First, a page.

United States-based documentary photographer Anne Rearick came to South Africa to document the extreme economic hardship and racism experienced by people of colour after apartheid. But she returned to the States after she began to feel like just another white person with a camera, photographing people with meager resources and little access to power.
I cut my trip short, unsure of the work I was doing and who would actually benefit from it.
A question faced by a number of artists, Rearick found the answer in the photographs she had already completed. “After over a dozen trips and more than a thousand rolls of film, I began to believe that the pictures mattered - they were not about people as victims, or about poverty, or any of those things one imagines life in black South African townships to be.”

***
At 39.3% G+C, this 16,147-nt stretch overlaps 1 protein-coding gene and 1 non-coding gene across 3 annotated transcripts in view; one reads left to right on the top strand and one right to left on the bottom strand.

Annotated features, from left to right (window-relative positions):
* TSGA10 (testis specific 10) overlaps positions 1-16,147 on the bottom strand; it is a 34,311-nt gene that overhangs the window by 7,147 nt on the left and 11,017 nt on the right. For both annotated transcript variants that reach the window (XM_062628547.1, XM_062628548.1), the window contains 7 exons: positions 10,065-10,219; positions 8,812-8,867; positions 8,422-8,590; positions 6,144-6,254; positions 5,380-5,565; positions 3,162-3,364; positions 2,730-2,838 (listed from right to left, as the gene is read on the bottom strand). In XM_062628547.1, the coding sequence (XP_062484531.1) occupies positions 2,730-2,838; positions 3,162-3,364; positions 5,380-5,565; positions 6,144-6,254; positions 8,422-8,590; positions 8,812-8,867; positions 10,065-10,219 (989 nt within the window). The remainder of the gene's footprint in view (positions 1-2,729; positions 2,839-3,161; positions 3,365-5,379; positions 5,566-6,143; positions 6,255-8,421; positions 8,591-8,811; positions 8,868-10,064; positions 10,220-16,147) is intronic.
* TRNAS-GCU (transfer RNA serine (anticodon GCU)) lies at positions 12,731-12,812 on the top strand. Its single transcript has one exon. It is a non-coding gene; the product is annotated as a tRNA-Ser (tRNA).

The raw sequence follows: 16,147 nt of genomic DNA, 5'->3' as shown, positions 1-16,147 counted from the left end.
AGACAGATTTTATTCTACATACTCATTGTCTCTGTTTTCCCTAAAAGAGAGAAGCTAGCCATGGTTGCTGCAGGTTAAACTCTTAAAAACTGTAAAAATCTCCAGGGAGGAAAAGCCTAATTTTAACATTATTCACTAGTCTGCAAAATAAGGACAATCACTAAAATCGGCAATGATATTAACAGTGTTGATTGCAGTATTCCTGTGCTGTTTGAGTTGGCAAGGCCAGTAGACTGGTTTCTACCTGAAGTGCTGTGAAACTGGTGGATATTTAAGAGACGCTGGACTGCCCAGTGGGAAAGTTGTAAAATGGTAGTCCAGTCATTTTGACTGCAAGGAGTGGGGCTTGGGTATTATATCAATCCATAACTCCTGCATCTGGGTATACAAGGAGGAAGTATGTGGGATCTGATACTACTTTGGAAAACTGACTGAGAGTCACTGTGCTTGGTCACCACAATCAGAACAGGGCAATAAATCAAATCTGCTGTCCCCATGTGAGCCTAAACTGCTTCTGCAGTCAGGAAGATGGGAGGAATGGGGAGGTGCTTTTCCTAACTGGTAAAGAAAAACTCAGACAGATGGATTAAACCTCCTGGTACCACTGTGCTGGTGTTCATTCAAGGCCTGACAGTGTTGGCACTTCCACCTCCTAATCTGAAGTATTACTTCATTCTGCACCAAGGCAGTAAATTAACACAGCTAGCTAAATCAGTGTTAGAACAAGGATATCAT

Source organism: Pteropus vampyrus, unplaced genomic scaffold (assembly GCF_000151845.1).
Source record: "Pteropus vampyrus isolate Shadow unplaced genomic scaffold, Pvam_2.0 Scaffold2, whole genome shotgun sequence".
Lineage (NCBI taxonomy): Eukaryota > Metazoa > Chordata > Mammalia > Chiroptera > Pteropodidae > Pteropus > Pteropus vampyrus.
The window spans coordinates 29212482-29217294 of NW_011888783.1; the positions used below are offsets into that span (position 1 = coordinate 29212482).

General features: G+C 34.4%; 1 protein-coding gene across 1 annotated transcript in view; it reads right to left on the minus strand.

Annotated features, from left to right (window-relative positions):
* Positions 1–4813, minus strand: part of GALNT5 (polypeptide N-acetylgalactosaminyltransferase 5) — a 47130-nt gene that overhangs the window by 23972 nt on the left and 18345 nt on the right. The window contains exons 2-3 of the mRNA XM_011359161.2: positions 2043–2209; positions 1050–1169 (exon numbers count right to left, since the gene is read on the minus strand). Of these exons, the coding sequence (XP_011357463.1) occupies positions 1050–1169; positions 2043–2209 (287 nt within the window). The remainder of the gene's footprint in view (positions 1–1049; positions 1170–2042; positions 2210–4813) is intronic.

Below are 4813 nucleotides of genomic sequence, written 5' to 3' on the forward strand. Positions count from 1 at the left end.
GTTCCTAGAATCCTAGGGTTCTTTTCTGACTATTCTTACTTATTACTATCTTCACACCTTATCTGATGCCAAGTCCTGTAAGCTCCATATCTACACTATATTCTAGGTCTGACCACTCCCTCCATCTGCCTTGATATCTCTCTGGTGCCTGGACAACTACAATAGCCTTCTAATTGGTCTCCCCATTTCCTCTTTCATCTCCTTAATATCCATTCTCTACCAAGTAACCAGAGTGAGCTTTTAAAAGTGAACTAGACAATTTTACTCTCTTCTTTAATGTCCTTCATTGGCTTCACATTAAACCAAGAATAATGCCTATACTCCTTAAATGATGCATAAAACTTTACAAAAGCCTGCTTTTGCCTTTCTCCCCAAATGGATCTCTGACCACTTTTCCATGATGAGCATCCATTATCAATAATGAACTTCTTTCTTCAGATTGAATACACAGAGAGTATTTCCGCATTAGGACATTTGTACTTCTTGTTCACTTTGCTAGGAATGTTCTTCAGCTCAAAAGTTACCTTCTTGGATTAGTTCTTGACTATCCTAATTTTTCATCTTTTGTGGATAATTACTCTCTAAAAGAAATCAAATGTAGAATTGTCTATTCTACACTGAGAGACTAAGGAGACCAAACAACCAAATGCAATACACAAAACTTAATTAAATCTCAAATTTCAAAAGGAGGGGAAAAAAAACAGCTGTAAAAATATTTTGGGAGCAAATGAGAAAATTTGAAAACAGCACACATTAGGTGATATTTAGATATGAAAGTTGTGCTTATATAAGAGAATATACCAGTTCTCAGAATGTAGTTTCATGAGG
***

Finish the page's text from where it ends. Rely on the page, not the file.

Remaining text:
She took her work into the townships of South Africa, outside of the city and tourist attractions. Here, she says she found beauty and strength. “With South Africa’s current political climate, economic instability and increasing social unrest, these images serve as a reminder of all that is at stake in this fragile new democracy.”
After a successful Indiegogo crowdfunding campaign, Rearick hopes to turn all that she’s captured into a photo book. Called Township: Life After South African Apartheid, the book is slated for release in May this year. According to her campaign, any funds raised beyond the costs associated with the book would pay for the exhibition of her photographs in Langa. It would also help to micro finance the development of a women's sewing cooperative in the heart of the Langa Township.
I endeavor to honestly portray the rich and full range of day-to-day experience of the people I encounter.